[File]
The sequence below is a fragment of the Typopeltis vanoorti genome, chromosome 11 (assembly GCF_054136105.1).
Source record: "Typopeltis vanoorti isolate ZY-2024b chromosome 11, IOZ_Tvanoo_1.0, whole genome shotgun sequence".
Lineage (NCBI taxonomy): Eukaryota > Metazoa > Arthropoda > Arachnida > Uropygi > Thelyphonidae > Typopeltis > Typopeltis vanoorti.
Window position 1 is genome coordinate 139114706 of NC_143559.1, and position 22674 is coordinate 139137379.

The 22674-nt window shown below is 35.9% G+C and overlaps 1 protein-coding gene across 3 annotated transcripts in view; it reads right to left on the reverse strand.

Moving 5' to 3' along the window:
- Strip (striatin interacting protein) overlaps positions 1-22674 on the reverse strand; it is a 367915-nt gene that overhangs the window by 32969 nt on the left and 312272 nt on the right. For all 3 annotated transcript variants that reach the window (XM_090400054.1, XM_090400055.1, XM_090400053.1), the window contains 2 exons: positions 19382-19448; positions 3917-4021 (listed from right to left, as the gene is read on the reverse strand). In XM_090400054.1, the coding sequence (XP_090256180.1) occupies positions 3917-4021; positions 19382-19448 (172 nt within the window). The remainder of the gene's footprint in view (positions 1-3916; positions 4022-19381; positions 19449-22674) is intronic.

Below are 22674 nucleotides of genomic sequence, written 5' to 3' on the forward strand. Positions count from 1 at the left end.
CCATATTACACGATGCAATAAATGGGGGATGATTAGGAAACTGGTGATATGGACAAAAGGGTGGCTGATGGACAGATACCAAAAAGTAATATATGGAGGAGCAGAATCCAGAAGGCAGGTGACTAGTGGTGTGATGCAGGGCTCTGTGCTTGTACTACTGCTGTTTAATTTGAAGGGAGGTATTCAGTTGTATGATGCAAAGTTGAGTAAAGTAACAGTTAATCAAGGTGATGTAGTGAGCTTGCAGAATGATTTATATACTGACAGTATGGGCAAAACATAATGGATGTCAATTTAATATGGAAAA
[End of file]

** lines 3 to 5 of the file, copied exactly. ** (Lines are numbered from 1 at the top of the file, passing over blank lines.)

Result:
Lineage (NCBI taxonomy): Eukaryota > Metazoa > Arthropoda > Arachnida > Uropygi > Thelyphonidae > Typopeltis > Typopeltis vanoorti.
Window position 1 is genome coordinate 139114706 of NC_143559.1, and position 22674 is coordinate 139137379.

The 22674-nt window shown below is 35.9% G+C and overlaps 1 protein-coding gene across 3 annotated transcripts in view; it reads right to left on the reverse strand.